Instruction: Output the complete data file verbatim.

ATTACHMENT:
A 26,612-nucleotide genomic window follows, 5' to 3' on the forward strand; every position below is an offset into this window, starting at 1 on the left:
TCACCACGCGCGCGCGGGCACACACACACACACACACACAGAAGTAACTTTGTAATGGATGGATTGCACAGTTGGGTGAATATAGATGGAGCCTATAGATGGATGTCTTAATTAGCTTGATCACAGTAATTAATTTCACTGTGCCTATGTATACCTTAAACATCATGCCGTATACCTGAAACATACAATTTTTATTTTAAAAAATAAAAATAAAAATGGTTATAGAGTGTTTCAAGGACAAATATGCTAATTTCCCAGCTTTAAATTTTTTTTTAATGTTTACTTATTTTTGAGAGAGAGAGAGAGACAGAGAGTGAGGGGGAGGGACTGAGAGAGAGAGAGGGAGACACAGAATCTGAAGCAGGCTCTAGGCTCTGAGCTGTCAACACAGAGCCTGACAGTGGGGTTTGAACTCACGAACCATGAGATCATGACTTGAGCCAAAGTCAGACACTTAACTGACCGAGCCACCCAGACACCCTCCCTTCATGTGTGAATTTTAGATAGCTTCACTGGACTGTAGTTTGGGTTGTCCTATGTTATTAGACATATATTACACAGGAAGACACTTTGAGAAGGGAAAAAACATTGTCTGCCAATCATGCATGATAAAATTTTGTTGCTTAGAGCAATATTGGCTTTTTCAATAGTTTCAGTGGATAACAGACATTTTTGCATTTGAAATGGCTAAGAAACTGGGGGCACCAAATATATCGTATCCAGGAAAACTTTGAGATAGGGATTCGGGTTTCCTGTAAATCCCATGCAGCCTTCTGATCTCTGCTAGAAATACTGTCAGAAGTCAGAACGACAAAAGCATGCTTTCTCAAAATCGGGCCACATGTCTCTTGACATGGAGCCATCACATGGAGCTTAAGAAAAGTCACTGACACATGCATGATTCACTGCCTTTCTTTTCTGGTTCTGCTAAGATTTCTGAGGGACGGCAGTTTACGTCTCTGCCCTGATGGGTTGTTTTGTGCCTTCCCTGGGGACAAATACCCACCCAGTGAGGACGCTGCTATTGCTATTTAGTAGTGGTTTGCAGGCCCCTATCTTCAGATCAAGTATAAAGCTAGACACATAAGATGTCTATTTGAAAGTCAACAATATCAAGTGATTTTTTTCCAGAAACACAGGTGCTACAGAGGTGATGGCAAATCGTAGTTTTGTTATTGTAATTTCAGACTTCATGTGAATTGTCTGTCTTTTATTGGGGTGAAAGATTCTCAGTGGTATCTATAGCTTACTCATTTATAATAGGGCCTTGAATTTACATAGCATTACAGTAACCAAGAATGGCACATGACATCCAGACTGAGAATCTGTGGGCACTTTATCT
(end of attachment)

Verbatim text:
A 26,612-nucleotide genomic window follows, 5' to 3' on the forward strand; every position below is an offset into this window, starting at 1 on the left:
TCACCACGCGCGCGCGGGCACACACACACACACACACACAGAAGTAACTTTGTAATGGATGGATTGCACAGTTGGGTGAATATAGATGGAGCCTATAGATGGATGTCTTAATTAGCTTGATCACAGTAATTAATTTCACTGTGCCTATGTATACCTTAAACATCATGCCGTATACCTGAAACATACAATTTTTATTTTAAAAAATAAAAATAAAAATGGTTATAGAGTGTTTCAAGGACAAATATGCTAATTTCCCAGCTTTAAATTTTTTTTTAATGTTTACTTATTTTTGAGAGAGAGAGAGAGACAGAGAGTGAGGGGGAGGGACTGAGAGAGAGAGAGGGAGACACAGAATCTGAAGCAGGCTCTAGGCTCTGAGCTGTCAACACAGAGCCTGACAGTGGGGTTTGAACTCACGAACCATGAGATCATGACTTGAGCCAAAGTCAGACACTTAACTGACCGAGCCACCCAGACACCCTCCCTTCATGTGTGAATTTTAGATAGCTTCACTGGACTGTAGTTTGGGTTGTCCTATGTTATTAGACATATATTACACAGGAAGACACTTTGAGAAGGGAAAAAACATTGTCTGCCAATCATGCATGATAAAATTTTGTTGCTTAGAGCAATATTGGCTTTTTCAATAGTTTCAGTGGATAACAGACATTTTTGCATTTGAAATGGCTAAGAAACTGGGGGCACCAAATATATCGTATCCAGGAAAACTTTGAGATAGGGATTCGGGTTTCCTGTAAATCCCATGCAGCCTTCTGATCTCTGCTAGAAATACTGTCAGAAGTCAGAACGACAAAAGCATGCTTTCTCAAAATCGGGCCACATGTCTCTTGACATGGAGCCATCACATGGAGCTTAAGAAAAGTCACTGACACATGCATGATTCACTGCCTTTCTTTTCTGGTTCTGCTAAGATTTCTGAGGGACGGCAGTTTACGTCTCTGCCCTGATGGGTTGTTTTGTGCCTTCCCTGGGGACAAATACCCACCCAGTGAGGACGCTGCTATTGCTATTTAGTAGTGGTTTGCAGGCCCCTATCTTCAGATCAAGTATAAAGCTAGACACATAAGATGTCTATTTGAAAGTCAACAATATCAAGTGATTTTTTTCCAGAAACACAGGTGCTACAGAGGTGATGGCAAATCGTAGTTTTGTTATTGTAATTTCAGACTTCATGTGAATTGTCTGTCTTTTATTGGGGTGAAAGATTCTCAGTGGTATCTATAGCTTACTCATTTATAATAGGGCCTTGAATTTACATAGCATTACAGTAACCAAGAATGGCACATGACATCCAGACTGAGAATCTGTGGGCACTTTATCT